These reports were posted online today by the American Journal of Preventive Medicine and will be published in their December 2010 issue.
The reports show that increasing the number of hours and days when alcohol can be sold in bars, restaurants, and liquor stores leads to greater alcohol use and related harms, especially motor-vehicle crashes. National, state, and local policies that remove previously banned alcohol sales on weekend days (usually Sundays) or that increase the hours of sale by 2 or more hours contribute to excessive drinking and many dangerous outcomes, including driving after drinking and alcohol-related assault and injury.
The Task Force on Community Preventive Services, an independent, nonfederal body of public health experts, recommends maintaining limits on the days or hours during which alcohol can legally be sold, based upon a state-of-the-art systematic review process of all available studies on the topic.
Laws and policies regulating the availability of alcohol, including limits on the number of days of the week or hours when alcoholic beverages can be sold, are effective public health strategies to prevent the harms that result from drinking too much.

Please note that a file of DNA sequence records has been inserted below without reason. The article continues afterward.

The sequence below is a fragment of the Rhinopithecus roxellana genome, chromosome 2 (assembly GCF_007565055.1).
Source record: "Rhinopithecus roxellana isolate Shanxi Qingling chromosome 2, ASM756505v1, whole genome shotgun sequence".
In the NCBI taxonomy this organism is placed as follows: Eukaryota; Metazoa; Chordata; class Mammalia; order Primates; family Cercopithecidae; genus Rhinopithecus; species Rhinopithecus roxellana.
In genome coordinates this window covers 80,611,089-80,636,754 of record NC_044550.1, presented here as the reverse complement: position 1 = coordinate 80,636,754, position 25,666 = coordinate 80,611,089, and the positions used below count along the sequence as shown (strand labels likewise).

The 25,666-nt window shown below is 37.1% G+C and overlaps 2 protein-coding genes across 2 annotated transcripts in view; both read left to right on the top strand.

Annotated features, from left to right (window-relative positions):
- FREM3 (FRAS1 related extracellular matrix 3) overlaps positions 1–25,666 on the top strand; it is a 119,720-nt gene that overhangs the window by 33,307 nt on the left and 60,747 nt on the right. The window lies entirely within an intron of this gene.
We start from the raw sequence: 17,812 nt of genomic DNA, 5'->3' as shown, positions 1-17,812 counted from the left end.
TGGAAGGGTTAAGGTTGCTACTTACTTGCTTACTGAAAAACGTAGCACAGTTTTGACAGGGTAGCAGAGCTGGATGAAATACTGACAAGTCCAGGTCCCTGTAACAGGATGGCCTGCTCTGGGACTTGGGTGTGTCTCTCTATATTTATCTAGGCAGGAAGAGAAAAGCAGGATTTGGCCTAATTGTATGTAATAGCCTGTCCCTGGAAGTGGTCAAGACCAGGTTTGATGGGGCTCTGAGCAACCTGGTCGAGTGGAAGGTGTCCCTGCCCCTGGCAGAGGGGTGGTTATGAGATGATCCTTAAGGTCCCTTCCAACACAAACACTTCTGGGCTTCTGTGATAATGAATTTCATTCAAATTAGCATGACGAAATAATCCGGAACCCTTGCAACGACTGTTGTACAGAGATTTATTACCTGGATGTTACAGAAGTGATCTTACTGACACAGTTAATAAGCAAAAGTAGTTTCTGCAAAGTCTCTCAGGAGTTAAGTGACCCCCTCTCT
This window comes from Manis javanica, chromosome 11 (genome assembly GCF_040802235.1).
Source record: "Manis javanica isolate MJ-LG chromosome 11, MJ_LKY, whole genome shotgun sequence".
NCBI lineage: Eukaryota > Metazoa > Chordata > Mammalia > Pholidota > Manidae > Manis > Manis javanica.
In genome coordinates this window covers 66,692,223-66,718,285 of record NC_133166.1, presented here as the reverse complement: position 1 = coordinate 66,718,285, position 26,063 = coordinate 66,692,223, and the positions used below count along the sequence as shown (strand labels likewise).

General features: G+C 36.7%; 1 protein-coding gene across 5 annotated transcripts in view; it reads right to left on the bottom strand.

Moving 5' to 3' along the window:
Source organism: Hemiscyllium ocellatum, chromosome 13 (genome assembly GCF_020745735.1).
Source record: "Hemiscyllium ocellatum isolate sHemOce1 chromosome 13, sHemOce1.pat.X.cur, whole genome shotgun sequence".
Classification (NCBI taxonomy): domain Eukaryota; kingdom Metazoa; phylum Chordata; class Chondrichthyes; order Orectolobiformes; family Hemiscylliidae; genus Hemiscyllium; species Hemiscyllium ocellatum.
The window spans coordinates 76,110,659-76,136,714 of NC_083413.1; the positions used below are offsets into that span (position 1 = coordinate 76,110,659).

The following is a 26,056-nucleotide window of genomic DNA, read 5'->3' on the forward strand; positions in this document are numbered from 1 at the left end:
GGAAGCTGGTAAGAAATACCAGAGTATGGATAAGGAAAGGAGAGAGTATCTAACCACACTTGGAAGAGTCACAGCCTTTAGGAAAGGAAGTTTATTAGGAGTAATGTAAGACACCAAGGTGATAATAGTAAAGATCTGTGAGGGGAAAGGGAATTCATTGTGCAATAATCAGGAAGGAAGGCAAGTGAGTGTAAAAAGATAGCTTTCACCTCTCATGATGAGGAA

Excessive alcohol use causes more than 79,000 deaths in the U.S. each year and contributes to a wide range of health and social problems. For more information, see www.thecommunityguide.org
Background on The Community Guide
The Community Guide is an essential resource for people who want to know what works in public health. It provides evidence-based recommendations and findings about public health interventions and policies to improve health and promote safety. The Task Force on Community Preventive Services (Task Force)—an independent, nonfederal, volunteer body of public health and prevention experts—makes these findings and recommendations based on systematic reviews of scientific literature conducted under the auspices of the Community Guide. CDC provides ongoing scientific, administrative and technical support for the Task Force.
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